AMERICAN LEAGUE CHAMPIONSHIP SERIES
indians 4, red sox 2
Westbrook delivers clutch performance; Tribe up 2-1
CLEVELAND — The Indians entered the American League Championship Series as a slight underdog to the Boston Red Sox, who tied them for the best record in baseball.
|Indians shortstop Jhonny Peralta forces Boston’s J.D. Drew at second and then throws to first to turn one of the Tribe’s three inning-ending double plays Monday at Jacobs Field.|
After beating up Cleveland’s ace C.C. Sabathia to win Game 1 by a lopsided margin, Boston looked like an overwhelming favorite to continue its postseason romp.
Two games later, the complexion of this series has changed dramatically.
Thanks to a quality outing from Jake Westbrook on Monday night that was backed by just enough timely hitting from his offense, the Indians got past the Red Sox 4-2 to slide firmly into the driver’s seat with a 2-1 ALCS lead.
“We got here for a reason,” said Cleveland closer Joe Borowski, who worked a 1-2-3 ninth inning for his second save in two postseason opportunities.
“I think after the second game that guys started to believe we belong here. I think that carried into tonight.”
Westbrook, the only losing pitcher in Cleveland’s ALDS victory over the Yankees, reversed his fortunes at an opportune time for the Indians, who got subpar efforts from their top two pitchers — Sabathia and Fausto Carmona — in the first two ALCS games in Boston.
The right-hander allowed just two runs on seven hits through 6 2/3 innings, with a sparkling effort reduced to a really good one when Jason Varitek hit a two-run homer off him for Boston’s first runs in his final inning of work.
“It was big,” said Grady Sizemore of Westbrook’s performance. “He came out and threw a good ballgame against a tough lineup. He kept us in the game all night. You can’t ask for anything more.”
“I thought Jake did a good job of working ahead,” said Cleveland manager Eric Wedge of Westbrook, who threw first-pitch strikes to 18 of the first 20 hitters he faced, and 21 of 27 overall. “We needed it. Our bullpen’s been working hard.”
Dealing with Boston’s destructive duo of David Ortiz and Manny Ramirez much better than Sabathia and Carmona, Westbrook held the vaunted Red Sox lineup in check on four hits through six innings.
He got Ortiz to ground into an inning-ending double play in the first and accomplished the same against Ramirez with runners on first and second and Boston threatening in the sixth. It was two of three inning-ending double plays for Westbrook.
Ortiz and Ramirez, who wreaked havoc on Cleveland pitching at Fenway Park, combined to go 2-for-6 with a hit apiece, but no RBIs.
“One inning can mean the ballgame, especially in the playoffs,” said Westbrook, who allowed five of his six runs in the fifth inning of the loss at New York. “Tonight I mixed it up a little better, worked both sides of the plate and I was able to keep them somewhat off balance and make good pitches when I needed to.
“I came in tonight wanting to get ahead, and I was able to do that, and it showed by the way I pitched.”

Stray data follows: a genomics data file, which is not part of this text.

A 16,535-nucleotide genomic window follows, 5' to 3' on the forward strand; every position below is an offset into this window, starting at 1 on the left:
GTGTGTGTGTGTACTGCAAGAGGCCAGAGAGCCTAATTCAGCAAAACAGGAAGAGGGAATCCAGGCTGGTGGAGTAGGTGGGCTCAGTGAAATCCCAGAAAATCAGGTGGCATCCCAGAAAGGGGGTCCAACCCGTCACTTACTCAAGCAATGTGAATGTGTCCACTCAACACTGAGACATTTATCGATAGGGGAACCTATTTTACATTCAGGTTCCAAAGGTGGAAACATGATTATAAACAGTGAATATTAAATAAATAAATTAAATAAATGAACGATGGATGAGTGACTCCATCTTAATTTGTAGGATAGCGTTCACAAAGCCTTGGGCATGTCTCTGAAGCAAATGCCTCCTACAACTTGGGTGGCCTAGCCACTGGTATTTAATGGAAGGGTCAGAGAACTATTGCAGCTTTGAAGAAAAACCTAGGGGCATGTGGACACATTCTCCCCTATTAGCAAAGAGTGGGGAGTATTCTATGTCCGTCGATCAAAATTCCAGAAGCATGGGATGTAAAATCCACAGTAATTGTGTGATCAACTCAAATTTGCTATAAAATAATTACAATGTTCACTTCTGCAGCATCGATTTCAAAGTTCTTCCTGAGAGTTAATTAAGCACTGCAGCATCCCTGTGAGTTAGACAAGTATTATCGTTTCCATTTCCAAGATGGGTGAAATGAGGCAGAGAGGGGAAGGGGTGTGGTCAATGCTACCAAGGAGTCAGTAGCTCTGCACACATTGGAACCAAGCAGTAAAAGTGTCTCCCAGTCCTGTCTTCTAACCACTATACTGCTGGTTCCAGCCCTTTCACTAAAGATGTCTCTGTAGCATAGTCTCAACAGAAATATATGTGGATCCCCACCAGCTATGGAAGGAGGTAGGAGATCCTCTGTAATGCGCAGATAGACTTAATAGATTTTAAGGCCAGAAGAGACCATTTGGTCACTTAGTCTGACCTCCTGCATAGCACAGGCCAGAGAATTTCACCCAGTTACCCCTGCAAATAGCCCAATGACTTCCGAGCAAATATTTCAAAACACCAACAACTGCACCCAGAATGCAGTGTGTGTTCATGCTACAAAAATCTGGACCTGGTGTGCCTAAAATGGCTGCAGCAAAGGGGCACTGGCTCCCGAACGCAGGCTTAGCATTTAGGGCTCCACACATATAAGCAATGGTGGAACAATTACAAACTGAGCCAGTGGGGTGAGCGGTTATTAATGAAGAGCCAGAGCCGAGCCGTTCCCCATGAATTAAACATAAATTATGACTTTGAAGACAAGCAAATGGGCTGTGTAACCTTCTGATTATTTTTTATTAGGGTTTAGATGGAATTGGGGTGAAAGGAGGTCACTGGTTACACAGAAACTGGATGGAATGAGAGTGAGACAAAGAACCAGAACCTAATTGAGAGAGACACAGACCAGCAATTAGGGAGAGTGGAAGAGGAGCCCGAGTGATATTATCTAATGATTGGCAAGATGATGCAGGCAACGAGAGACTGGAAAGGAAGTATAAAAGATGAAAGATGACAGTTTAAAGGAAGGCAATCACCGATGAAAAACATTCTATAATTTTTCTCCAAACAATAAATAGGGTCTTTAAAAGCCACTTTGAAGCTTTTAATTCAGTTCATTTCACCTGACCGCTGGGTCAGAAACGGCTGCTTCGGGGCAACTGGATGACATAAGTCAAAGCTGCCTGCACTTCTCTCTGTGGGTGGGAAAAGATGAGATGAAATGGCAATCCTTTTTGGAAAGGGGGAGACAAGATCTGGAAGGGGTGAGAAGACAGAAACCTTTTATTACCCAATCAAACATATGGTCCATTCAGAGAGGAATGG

Westbrook’s efficiency through six, gave Indians hitters enough time to measure up Boston starter Daisuke Matsuzaka, who failed to last through the fifth, allowing four runs on six hits through 4 2/3 innings.
Cleveland got its first offensive contribution from a local hero in Kenny Lofton, who put the Indians in front with a two-run homer that sent the sellout crowd of 44,402 fans at Jacobs Field into a tizzy.
Lofton approached the plate to chants of “Kenny, Kenny, Kenny,” and promptly drove the first pitch he saw from Matsuzaka just over the wall in right-center for a 2-0 lead.
“The fans are pretty excited when I come up to the plate. That’s a good thing for me,” Lofton said. “When the fans are cheering for you, you want to do something. I got lucky.”
Other than the Lofton long ball, Matsuzaka pitched well through the first four innings, allowing just three hits, while striking out five batters. But Cleveland increased the advantage to 4-0 in the fifth, chasing the Japanese right-hander in the process.
A one-out single from Casey Blake preceded a walk from Sizemore, with Blake riding home on a ground-ball single up the middle. Sizemore scored when the next batter, Travis Hafner, beat out a potential double-play ball by a step.
From there, the Indians placed the game in hands that have been capable all season – their bullpen.
Jensen Lewis relived Westbrook to strike out Dustin Pedroia and prevent any further damage in the seventh before turning it over to Rafael Betancourt, who faced Kevin Youkilis, Ortiz and Ramirez and retired the side in order.
That set the stage for Borowski in the ninth.
The oft-shaky closer got Mike Lowell to pop up for the first out, then retired J.D. Drew and Varitek to end the game.
“It felt like business as usual,” Garko said. “Raffy in the eighth and Joe in the ninth. We don’t expect anything else out of Joe.”
And now, they’re expecting more out of themselves.
Contact Chris Assenheimer at 329-7137 or email@example.com.
WHO: Cleveland vs. Boston
WHAT: Game 4, Indians lead best-of-seven series 2-1
WHERE: Jacobs Field
PITCHERS: Byrd (15-8, 4.59 ERA) vs. Wakefield (17-12, 4.76)
TV/RADIO: Channel 8; WEOL 930-AM, WTAM 1100-AM, WKNR 850-AM